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D-serine could protect against epileptic seizures

Scientist identified the mechanism through which temporal lobe epileptic seizures are sparked and that D-serine can interfere with this process, preventing seizures.

man holding the front of his head with the temporal lobe of the brain highlighted in red

A team of researchers has found that an amino acid produced by the brain, called D-serine, could play a crucial role in preventing temporal lobe epileptic seizures.

The temporal lobe processes sensory information, creates memories, comprehends language and controls emotion. Temporal lobe epilepsy (TLE) is the most common form of epilepsy in adults, often occurring as the result of a head trauma such as a concussion and cannot be improved with currently available anti-epileptic medications. Temporal lobe epileptic seizures can cause neuronal loss of function and neuronal death, resulting in lasting damage.

In their research, Sanjay Kumar, an associate professor in the Florida State University College of Medicine’s Department of Biomedical Sciences, and his team are attempting to find effective therapies for TLE. In their latest study they found that a mechanism responsible for triggering epileptic seizures could be inhibited by an amino acid known as D-serine. As a result, it can also prevent the death of neural cells that accompanies seizures.

“A hallmark of TLE is the loss of a vulnerable population of neurons in a particular brain region called the entorhinal area,” Kumar said. “We are trying to understand why neurons die in this brain region in the first place. From there, is there anything that we can do to stop these neurons from dying? It is a very fundamental question.”

To understand TLE pathophysiology the Kumar lab studies receptors located in the junctions between two or more communicating neurons, which enable neurons to pass signals between them. They discovered in their study a new type of receptor, dubbed the “FSU receptor”, in the entorhinal cortex of the brain. The FSU receptor is a potential target for TLE therapies.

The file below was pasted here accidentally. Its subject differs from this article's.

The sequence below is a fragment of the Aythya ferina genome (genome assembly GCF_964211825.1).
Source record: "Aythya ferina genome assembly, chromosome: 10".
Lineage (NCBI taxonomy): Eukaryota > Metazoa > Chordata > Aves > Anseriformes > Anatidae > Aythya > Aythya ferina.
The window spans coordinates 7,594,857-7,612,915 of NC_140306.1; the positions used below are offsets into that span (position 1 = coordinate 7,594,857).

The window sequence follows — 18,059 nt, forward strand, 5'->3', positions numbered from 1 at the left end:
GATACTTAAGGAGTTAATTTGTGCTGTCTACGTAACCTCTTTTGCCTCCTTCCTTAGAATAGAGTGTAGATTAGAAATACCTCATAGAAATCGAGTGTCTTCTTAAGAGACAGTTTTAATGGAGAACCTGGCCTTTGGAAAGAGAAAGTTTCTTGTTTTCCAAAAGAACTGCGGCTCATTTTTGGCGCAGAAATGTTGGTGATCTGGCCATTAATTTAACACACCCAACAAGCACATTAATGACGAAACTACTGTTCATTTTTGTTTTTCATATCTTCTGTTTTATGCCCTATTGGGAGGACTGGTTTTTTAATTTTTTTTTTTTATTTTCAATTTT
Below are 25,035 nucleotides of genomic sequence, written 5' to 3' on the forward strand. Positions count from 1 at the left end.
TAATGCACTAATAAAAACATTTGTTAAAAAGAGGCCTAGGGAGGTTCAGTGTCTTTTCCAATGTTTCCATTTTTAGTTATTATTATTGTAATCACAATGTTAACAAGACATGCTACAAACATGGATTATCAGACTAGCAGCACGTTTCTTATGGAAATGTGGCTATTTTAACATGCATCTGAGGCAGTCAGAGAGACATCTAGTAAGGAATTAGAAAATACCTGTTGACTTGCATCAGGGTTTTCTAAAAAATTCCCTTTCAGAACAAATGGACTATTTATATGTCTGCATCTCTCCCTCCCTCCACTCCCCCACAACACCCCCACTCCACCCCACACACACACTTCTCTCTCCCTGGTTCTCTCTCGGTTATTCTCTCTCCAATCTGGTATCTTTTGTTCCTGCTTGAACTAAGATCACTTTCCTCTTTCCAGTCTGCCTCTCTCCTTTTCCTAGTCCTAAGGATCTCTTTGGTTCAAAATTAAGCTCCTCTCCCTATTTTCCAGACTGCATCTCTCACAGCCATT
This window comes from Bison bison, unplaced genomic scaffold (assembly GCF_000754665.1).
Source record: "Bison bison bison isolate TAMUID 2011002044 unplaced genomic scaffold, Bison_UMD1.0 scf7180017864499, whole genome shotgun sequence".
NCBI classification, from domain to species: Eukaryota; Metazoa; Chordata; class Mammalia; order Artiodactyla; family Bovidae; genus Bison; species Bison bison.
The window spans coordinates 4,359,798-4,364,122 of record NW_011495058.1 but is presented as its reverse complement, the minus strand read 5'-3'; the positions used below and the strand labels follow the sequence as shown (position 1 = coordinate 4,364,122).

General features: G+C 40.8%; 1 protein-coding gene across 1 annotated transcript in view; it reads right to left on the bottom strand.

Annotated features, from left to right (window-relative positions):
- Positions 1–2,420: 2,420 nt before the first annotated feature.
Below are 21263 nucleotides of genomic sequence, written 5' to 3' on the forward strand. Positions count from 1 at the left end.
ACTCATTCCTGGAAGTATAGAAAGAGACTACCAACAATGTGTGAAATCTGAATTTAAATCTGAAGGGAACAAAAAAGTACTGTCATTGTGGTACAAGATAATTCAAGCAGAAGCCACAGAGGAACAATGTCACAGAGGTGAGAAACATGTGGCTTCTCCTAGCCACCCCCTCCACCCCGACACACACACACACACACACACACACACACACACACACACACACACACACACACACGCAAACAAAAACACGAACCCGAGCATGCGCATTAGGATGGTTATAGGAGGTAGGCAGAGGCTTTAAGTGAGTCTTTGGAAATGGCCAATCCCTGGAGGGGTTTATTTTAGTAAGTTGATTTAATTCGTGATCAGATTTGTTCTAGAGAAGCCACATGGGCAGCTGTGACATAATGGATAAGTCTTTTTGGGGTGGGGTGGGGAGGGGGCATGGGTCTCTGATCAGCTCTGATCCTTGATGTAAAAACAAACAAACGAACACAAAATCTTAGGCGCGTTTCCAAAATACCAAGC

“What is striking about this receptor is that it is highly calcium-permeable, which is what we believe underlies the hyperexcitability and the damage to neurons in this region,” Kumar said.

According to the researchers, when FSU receptors allow too much calcium to enter neurons, TLE patients experience epileptic seizures as neurons become overstimulated by the influx. This hyperexcitability is what causes neurons to die, a process known as excitotoxicity.

D-serine chemical structure

The research team also found that the amino acid D-serine blocks these receptors, preventing the calcium influx and the resulting seizure activity and excitotoxicity. Kumar commented: “What is unique about D-serine, unlike any other drugs that are out there, is that D-serine is made in the brain itself, so it is well-tolerated… Many medications that deal with treating TLE are not well-tolerated, but given that this is made in the brain, it works very well.”

With assistance from Michael Roper’s lab in the FSU Department of Chemistry and Biochemistry, the research team found that D-serine levels were depleted in epileptic animals, indicating that TLE patients may not produce sufficient amounts of D-serine. Kumar explained: “The loss of D-serine essentially removes the brakes on these neurons, making them hyperexcitable. Then, the calcium comes in and causes excitotoxicity, which is the reason why neurons die. So, if we provide the brakes – if we provide D-serine – then you do not get that loss of neurons.”

According to their research, neuroinflammation is the cause for diminished D-serine levels in the entorhinal cortex of epileptics. D-serine is typically produced by glial cells, but neuroinflammation experienced as part of TLE causes cellular and molecular changes in the brain that can prevent it from being produced.

The team said their next step is to explore potential administration techniques for D-serine. Kumar explained: “We have to find creative ways to administer D-serine to that particular region of the human brain. Getting it to that right place is the challenge. We have to look at what effect it has when administered locally to that region of the brain compared to systemically through an IV, for example.”

Kumar concluded: “There are some very interesting questions to ask and solve. The important thing is that we have outlined the basic bread-and-butter mechanisms of why D-serine works. What we have established is the discovery of the receptors, discovery of the antagonist for these receptors (D-serine), how it works and how to prevent the emergence of TLE. The mechanisms and pathophysiology are as relevant to the animal model as they are to human beings and that is where the excitement lies.”

The study was published in Nature Communications.

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